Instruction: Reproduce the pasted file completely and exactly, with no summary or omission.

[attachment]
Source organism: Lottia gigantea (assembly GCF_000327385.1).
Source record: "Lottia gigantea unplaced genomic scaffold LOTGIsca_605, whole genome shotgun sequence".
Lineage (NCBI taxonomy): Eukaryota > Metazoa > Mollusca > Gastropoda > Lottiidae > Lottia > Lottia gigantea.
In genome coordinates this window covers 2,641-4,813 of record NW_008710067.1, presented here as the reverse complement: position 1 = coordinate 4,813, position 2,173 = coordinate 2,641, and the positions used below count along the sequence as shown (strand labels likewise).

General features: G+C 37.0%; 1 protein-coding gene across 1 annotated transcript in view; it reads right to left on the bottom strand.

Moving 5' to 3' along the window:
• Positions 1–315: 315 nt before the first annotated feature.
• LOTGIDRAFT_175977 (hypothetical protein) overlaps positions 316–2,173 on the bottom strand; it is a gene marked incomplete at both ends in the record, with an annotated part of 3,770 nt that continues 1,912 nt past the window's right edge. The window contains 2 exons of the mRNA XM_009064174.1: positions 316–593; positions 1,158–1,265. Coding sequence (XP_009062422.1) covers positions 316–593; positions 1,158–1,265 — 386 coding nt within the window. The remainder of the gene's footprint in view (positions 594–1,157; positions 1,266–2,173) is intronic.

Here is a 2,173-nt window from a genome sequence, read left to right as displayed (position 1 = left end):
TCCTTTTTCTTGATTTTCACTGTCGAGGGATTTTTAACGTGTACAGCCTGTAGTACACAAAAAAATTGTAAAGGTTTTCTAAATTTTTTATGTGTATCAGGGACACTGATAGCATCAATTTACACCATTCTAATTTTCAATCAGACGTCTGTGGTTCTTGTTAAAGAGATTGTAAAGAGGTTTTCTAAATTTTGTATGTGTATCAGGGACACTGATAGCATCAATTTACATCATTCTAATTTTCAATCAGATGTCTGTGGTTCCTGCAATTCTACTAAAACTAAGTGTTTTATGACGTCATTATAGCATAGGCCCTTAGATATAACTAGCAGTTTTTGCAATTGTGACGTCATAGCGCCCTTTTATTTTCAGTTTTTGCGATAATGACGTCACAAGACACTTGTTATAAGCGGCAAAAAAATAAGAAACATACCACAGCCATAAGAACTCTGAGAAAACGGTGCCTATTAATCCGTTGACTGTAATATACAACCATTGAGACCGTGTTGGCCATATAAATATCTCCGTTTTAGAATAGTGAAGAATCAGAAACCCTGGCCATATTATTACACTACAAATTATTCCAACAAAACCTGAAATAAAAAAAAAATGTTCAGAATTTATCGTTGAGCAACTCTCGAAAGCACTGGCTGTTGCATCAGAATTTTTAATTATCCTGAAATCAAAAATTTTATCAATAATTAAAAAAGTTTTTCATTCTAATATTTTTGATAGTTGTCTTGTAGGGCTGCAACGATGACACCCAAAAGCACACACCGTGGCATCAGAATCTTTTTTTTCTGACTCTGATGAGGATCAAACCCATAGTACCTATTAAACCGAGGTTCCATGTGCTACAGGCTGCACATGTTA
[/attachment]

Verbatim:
Source organism: Lottia gigantea (assembly GCF_000327385.1).
Source record: "Lottia gigantea unplaced genomic scaffold LOTGIsca_605, whole genome shotgun sequence".
Lineage (NCBI taxonomy): Eukaryota > Metazoa > Mollusca > Gastropoda > Lottiidae > Lottia > Lottia gigantea.
In genome coordinates this window covers 2,641-4,813 of record NW_008710067.1, presented here as the reverse complement: position 1 = coordinate 4,813, position 2,173 = coordinate 2,641, and the positions used below count along the sequence as shown (strand labels likewise).

General features: G+C 37.0%; 1 protein-coding gene across 1 annotated transcript in view; it reads right to left on the bottom strand.

Moving 5' to 3' along the window:
• Positions 1–315: 315 nt before the first annotated feature.
• LOTGIDRAFT_175977 (hypothetical protein) overlaps positions 316–2,173 on the bottom strand; it is a gene marked incomplete at both ends in the record, with an annotated part of 3,770 nt that continues 1,912 nt past the window's right edge. The window contains 2 exons of the mRNA XM_009064174.1: positions 316–593; positions 1,158–1,265. Coding sequence (XP_009062422.1) covers positions 316–593; positions 1,158–1,265 — 386 coding nt within the window. The remainder of the gene's footprint in view (positions 594–1,157; positions 1,266–2,173) is intronic.

Here is a 2,173-nt window from a genome sequence, read left to right as displayed (position 1 = left end):
TCCTTTTTCTTGATTTTCACTGTCGAGGGATTTTTAACGTGTACAGCCTGTAGTACACAAAAAAATTGTAAAGGTTTTCTAAATTTTTTATGTGTATCAGGGACACTGATAGCATCAATTTACACCATTCTAATTTTCAATCAGACGTCTGTGGTTCTTGTTAAAGAGATTGTAAAGAGGTTTTCTAAATTTTGTATGTGTATCAGGGACACTGATAGCATCAATTTACATCATTCTAATTTTCAATCAGATGTCTGTGGTTCCTGCAATTCTACTAAAACTAAGTGTTTTATGACGTCATTATAGCATAGGCCCTTAGATATAACTAGCAGTTTTTGCAATTGTGACGTCATAGCGCCCTTTTATTTTCAGTTTTTGCGATAATGACGTCACAAGACACTTGTTATAAGCGGCAAAAAAATAAGAAACATACCACAGCCATAAGAACTCTGAGAAAACGGTGCCTATTAATCCGTTGACTGTAATATACAACCATTGAGACCGTGTTGGCCATATAAATATCTCCGTTTTAGAATAGTGAAGAATCAGAAACCCTGGCCATATTATTACACTACAAATTATTCCAACAAAACCTGAAATAAAAAAAAAATGTTCAGAATTTATCGTTGAGCAACTCTCGAAAGCACTGGCTGTTGCATCAGAATTTTTAATTATCCTGAAATCAAAAATTTTATCAATAATTAAAAAAGTTTTTCATTCTAATATTTTTGATAGTTGTCTTGTAGGGCTGCAACGATGACACCCAAAAGCACACACCGTGGCATCAGAATCTTTTTTTTCTGACTCTGATGAGGATCAAACCCATAGTACCTATTAAACCGAGGTTCCATGTGCTACAGGCTGCACATGTTA